The laidback inland city of Al Ain makes a great escape from the hurly burly of Dubai – and can also be easily reached from Abu Dhabi. It’s possible to visit on a longish day-trip from either, covering most of the major attractions. Alternatively, staying the night gives you the chance to visit additional attractions including the city’s excellent zoo and its photogenic camel souk, or to drive up the dramatically craggy mountain of Jebel Hafeet.
From here, head north to the junction of Zayed bin Sultan and Othman bin Affan streets, where you’ll find the quaint Al Muraba’a Fort, just one of the dozens of old mudbrick forts which still dot the sprawling city. Just east of here it’s worth having a wander amongst the picturesque stalls of the refreshingly tourist-free Al Ain Souk before diving into the sprawling Al Ain Oasis behind, losing yourself amongst the winding pathways between endless palms.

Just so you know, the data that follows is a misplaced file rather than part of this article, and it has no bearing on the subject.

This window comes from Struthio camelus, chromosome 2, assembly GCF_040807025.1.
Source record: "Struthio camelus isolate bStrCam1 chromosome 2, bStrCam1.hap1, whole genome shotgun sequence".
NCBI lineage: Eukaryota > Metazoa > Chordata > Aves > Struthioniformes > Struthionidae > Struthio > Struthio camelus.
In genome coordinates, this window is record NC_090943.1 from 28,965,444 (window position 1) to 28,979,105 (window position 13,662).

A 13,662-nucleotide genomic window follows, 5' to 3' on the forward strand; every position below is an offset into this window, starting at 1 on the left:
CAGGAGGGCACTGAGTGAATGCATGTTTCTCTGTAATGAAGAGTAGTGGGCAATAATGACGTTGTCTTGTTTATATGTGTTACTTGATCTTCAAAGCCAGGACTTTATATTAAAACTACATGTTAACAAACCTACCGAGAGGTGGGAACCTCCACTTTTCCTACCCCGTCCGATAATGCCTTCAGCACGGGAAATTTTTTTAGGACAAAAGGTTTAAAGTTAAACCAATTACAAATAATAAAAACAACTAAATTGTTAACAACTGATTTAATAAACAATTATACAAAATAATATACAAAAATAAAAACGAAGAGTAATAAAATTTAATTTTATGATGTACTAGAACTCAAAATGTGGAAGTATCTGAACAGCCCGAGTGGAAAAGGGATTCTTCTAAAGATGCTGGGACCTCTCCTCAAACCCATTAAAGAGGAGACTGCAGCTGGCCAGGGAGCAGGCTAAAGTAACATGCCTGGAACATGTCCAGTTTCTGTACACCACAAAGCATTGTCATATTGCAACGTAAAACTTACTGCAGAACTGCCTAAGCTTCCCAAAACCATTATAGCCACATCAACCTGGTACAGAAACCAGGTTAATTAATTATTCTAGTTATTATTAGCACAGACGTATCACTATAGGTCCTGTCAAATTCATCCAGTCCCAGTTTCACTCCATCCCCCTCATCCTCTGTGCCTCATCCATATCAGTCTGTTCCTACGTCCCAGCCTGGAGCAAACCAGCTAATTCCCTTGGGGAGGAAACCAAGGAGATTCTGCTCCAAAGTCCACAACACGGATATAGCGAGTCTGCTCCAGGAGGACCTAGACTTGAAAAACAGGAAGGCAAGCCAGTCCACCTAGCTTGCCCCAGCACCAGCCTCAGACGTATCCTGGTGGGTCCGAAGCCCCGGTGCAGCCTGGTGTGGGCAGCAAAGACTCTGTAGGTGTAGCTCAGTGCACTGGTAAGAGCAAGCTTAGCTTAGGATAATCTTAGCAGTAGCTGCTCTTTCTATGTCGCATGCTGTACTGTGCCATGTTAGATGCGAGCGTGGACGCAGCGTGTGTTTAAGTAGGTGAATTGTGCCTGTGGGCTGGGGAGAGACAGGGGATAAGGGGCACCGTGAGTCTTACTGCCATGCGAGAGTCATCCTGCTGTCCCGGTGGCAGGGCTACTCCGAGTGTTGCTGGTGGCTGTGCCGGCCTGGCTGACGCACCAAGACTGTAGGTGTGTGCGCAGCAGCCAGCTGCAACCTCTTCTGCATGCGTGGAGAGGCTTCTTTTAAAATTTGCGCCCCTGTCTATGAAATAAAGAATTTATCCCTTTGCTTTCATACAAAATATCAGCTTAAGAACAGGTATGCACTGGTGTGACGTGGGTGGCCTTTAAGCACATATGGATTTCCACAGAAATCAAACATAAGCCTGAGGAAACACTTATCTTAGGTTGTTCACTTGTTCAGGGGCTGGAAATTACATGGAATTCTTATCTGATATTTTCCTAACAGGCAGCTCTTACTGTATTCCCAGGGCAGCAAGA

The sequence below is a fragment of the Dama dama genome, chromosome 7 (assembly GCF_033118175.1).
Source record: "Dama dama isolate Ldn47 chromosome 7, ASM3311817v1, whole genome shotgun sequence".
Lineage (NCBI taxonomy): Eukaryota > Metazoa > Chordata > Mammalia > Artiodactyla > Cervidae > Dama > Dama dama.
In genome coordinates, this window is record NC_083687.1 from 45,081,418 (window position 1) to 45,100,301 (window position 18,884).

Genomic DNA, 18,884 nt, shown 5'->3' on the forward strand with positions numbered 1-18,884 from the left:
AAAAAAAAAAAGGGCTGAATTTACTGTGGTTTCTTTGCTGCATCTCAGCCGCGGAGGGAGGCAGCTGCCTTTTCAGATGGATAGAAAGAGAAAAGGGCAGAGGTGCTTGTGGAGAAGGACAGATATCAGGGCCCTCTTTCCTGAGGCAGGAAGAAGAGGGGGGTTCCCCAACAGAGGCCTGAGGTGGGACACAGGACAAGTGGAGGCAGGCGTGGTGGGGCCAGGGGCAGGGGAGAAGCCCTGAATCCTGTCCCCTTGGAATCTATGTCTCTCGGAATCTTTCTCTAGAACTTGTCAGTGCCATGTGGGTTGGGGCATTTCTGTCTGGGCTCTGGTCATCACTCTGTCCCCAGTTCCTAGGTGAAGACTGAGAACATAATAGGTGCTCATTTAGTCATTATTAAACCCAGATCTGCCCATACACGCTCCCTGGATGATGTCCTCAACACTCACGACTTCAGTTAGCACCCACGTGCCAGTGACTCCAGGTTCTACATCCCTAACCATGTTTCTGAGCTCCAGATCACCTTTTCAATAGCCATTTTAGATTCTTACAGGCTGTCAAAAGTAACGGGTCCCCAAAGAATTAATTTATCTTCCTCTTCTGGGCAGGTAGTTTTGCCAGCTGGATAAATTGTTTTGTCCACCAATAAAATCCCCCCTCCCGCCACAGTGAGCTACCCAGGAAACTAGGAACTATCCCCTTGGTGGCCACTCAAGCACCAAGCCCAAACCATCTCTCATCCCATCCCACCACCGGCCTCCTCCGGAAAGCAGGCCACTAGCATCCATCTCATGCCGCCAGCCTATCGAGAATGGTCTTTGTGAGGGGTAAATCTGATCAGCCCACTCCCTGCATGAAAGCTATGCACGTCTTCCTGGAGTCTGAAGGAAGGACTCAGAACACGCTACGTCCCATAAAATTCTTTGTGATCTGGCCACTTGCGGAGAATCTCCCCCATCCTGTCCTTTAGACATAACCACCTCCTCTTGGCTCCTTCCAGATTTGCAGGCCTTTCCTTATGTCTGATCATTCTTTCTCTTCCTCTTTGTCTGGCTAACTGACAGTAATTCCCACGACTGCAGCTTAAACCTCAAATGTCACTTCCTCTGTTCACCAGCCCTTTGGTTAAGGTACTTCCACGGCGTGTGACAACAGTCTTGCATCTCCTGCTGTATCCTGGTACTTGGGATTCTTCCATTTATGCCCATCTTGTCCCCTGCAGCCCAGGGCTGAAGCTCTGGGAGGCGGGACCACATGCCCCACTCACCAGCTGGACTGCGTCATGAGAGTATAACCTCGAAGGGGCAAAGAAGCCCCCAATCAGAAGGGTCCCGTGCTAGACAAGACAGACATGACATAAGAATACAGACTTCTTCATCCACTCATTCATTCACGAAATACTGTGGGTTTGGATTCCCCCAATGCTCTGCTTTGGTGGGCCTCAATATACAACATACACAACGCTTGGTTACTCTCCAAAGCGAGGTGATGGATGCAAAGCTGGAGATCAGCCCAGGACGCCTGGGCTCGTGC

Bring a picnic and you can have lunch under the oasis palms. Alternatively, catch a cab to Khalifa bin Zayed Street in the centre, where you’ll find dozens of restaurants including a good selection of Middle Eastern restaurants (Al Diwan, about halfway along the street, is a good choice) along with several Western fast-food franchises and other places.
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Walk out of the western side of the oasis (or catch a cab from the town centre) to reach the Al Ain Palace Museum (junction of Al Ain and Sultan bin Zayed al Awwal streets), owned by the UAE’s ruling Al Hahyan family of Abu Dhabi. Visitors are allowed inside to explore the palace’s rambling complex of orange buildings – pleasantly shady and peaceful, although there’s not much to actually see inside.
From here, it’s a ten-minute walk west to the much more rewarding Al Jahili Fort – one of the finest in the country. After exploring the fort, head across the road to the big pink Al Ain Rotana hotel, which has several good restaurants and a coffee shop in which to rest your feet.